Title: The Midnight Palace
Author: Carlos Ruiz Zafón (translated by Julia Graves)
Genre: Mystery, Historical, Speculative Fiction, Horror, Young Adult
Publisher: Little, Brown (US) / Orion (UK)
Publication date: May 30 2011 / June 2 2011
Hardcover: 306 pages
In the heart of Calcutta lurks a dark mystery….
Set in Calcutta in the 1930s, The Midnight Palace begins on a dark night when an English lieutenant fights to save newborn twins Ben and Sheere from an unthinkable threat. Despite monsoon-force rains and terrible danger lurking around every street corner, the young lieutenant manages to get them to safety, but not without losing his own life. . . .
Years later, on the eve of Ben and Sheere’s sixteenth birthday, the mysterious threat reenters their lives. This time, it may be impossible to escape. With the help of their brave friends, the twins will have to take a stand against the terror that watches them in the shadows of the night–and face the most frightening creature in the history of the City of Palaces.
Stand alone or series: Stand alone although it’s being published in English as part of a “series” . But all four YA books that he wrote have no connection with each other, really, as far as we know.
How did we get this book: Review copies from the publisher in the US (via Netgalley)
Why did we read this book: We both loved The Shadow of the Wind so much. Plus this sounded right up our alley.
Ana: Carlos Ruiz Zafon’s The Shadow of the Wind is one of my favourite books of all time and I have been an avid reader of his books ever since. However, truth be told, every subsequent book has been hit or miss for me. I didn’t like The Angel’s Game and The Prince of Mist was a good read but nowhere near as good as Shadow. When I picked up The Midnight Palace I was a bit anxious to see which side of the spectrum it would fall. And it pains me to say that this book is filled with stock characters, contrived plotting and lazy writing (it is ALL telling, no showing). It is bad folks, really, really bad. To the point where I am starting to wonder if The Shadow of the Wind wasn’t a one-hit wonder (like Come on Eileen or The Final Countdown). 1
Thea: I, unfortunately, have to concur with Ana. I, too, loved The Shadow of the Wind and was so excited to read Mr. Zafon’s efforts in the young adult realm of literature. The Midnight Palace, however, was shockingly – nay, appallingly – bad. While the idea behind the story is interesting, the writing is insultingly lazy, and the character development non-existent. I was not even able to believe in the setting of the book, which is indicative of how poorly cobbled together this novel is. The worst part of all? I know exactly what Carlos Ruiz Zafon is capable of, and I cannot help but feel like this was a book written for pure exploitative/cash-making purposes, as opposed to an honest-to-goodness attempt at writing a piece of literature.
On the Plot:
Thea: From a pure plot perspective, the underlying idea for the story behind The Midnight Palace is solid. A pair of twins in 1930s Calcutta are separated at birth to evade the evil that has destroyed both of their parents, only to meet up again 16 years later when that same evil wakes again, hungry with vengeance and fueled by a murderous rage. The idea of a secret society of orphans that grew up together, meeting in an abandoned mansion in the heart of Calcutta – that’s all great, compelling stuff.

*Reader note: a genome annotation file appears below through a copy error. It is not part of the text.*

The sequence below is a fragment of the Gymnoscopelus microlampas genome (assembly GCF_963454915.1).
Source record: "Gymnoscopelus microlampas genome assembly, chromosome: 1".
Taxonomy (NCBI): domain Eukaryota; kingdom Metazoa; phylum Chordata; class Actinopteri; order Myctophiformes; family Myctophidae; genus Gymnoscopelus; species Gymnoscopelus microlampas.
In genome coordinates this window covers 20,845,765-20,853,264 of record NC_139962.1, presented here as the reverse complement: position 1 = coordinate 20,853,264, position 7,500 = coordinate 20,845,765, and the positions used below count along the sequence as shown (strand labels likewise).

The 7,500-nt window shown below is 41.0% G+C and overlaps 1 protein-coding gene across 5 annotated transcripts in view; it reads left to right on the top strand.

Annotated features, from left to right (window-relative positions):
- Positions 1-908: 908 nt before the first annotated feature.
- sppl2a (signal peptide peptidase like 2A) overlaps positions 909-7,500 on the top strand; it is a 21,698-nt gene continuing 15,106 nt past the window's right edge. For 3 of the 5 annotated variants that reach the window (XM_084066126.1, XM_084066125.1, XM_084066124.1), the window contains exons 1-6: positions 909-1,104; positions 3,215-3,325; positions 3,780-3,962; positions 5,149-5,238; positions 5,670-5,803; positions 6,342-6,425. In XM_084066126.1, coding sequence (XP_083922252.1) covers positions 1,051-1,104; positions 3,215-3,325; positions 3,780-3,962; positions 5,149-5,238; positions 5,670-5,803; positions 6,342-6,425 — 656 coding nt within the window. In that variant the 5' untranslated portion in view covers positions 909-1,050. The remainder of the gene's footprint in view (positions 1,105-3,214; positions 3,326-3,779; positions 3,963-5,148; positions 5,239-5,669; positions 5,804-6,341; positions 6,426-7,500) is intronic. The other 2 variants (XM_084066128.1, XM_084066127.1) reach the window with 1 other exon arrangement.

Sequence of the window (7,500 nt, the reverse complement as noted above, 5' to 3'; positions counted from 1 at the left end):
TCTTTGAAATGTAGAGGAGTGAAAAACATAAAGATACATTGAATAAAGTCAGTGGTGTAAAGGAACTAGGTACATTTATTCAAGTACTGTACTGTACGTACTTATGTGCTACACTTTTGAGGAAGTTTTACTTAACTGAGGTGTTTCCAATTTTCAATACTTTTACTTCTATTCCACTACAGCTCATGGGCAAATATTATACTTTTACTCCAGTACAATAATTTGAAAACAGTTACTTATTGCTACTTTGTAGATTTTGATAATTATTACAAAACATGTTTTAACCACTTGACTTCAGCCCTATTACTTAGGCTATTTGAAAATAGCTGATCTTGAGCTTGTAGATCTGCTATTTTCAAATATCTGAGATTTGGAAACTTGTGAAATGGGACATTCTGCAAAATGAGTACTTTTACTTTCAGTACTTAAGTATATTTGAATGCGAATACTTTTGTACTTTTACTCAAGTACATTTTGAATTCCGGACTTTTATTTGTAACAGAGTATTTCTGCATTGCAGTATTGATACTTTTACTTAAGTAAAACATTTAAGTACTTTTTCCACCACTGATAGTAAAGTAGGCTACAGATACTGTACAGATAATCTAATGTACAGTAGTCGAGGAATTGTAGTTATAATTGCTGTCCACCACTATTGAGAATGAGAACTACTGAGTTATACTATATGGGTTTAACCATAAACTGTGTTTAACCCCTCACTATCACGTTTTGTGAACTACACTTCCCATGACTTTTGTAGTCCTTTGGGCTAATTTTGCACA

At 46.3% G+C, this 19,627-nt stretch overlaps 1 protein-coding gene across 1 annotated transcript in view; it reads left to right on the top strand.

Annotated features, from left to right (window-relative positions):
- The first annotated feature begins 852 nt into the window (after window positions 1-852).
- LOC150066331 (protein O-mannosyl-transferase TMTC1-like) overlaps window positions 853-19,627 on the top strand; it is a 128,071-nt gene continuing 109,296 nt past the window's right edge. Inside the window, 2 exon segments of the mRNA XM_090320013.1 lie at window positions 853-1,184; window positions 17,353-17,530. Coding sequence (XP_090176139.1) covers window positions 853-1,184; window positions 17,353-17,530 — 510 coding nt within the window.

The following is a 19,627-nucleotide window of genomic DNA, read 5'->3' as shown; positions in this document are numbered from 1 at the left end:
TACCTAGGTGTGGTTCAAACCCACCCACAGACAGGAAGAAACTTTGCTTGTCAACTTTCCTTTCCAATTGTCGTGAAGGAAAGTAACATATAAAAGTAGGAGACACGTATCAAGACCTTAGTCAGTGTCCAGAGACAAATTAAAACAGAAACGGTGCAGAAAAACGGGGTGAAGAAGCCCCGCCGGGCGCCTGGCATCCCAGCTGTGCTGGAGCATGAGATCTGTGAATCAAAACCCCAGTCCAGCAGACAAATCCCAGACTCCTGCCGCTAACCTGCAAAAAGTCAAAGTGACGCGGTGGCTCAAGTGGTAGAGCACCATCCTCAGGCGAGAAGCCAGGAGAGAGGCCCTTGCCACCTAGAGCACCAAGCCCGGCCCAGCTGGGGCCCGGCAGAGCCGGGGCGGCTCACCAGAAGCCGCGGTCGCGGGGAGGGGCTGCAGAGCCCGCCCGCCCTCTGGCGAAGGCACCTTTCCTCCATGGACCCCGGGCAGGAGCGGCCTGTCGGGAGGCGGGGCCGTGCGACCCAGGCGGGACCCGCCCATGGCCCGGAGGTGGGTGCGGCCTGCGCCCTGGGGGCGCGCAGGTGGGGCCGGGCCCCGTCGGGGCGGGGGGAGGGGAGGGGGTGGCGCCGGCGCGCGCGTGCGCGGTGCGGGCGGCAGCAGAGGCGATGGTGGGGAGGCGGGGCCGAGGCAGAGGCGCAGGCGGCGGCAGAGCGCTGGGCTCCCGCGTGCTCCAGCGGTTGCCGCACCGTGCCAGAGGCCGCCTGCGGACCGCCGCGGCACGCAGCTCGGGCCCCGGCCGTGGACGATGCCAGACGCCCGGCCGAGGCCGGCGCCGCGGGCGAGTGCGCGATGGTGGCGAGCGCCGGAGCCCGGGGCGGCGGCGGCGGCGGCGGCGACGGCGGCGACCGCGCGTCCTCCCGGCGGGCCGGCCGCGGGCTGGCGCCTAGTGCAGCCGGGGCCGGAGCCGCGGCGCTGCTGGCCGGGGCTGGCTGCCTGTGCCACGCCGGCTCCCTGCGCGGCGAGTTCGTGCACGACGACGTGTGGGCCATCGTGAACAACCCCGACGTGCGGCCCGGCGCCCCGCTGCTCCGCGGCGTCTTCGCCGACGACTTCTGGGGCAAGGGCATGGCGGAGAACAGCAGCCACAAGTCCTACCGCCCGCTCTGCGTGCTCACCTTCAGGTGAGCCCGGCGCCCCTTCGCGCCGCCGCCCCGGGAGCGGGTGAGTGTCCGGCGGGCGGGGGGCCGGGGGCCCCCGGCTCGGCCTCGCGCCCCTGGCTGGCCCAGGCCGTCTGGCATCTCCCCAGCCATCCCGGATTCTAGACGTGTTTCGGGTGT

But in reality, The Midnight Palace is one big fat mess of lazy writing. More of an outline than an actual novel, the entirety of the background, buildup and action in this story are relayed through characters talking about the past. Much in the way that Teri Hall’s atrocious The Line relied on school lessons to tell a story, Zafon’s Palace uses a wizened old grandmother, occasional library research, and an epistolary reminiscing narrator to tell the story, point-blank. I cannot convey how utterly frustrating this is for me, as a reader. I don’t want you to tell me the story as though we are sitting around a campfire on our first girl scout camping trip; I want you to show me the story through your writing. I don’t want an outline of all the things that happened to these children and their parents; I would rather see that first-hand, for myself, and form my own opinions and draw my own conclusions.
Beyond the laziness of the storytelling, there were other problems that I took serious issue with. First, there is the overall plausibility level of the story. How believable is it that a group of Indian orphans from straight off the streets would be so well spoken or granted access and freedoms to things like detailed library records and old newspapers, in 1930s Calcutta no less? For all of Carlos Ruiz Zafon’s liltingly beautiful prose, I couldn’t quite buy that this was India (as opposed to somewhere in Spain or London). Though the history of the city is detailed in the book, the descriptions felt oddly disjointed and hollow. What about the stickiness or heat of the city? The sights, sounds and smells? The language (because it seems that everyone is speaking English, which is understandable given the legacy of British colonization, but there’s no mention of Bengali)? I haven’t even said anything of the big twist reveal at the climax of the story, or the ridiculously contrived way that Ben and his sister have to defeat their tormentor (there are BOXES involved). I won’t go there. It’s that frustrating.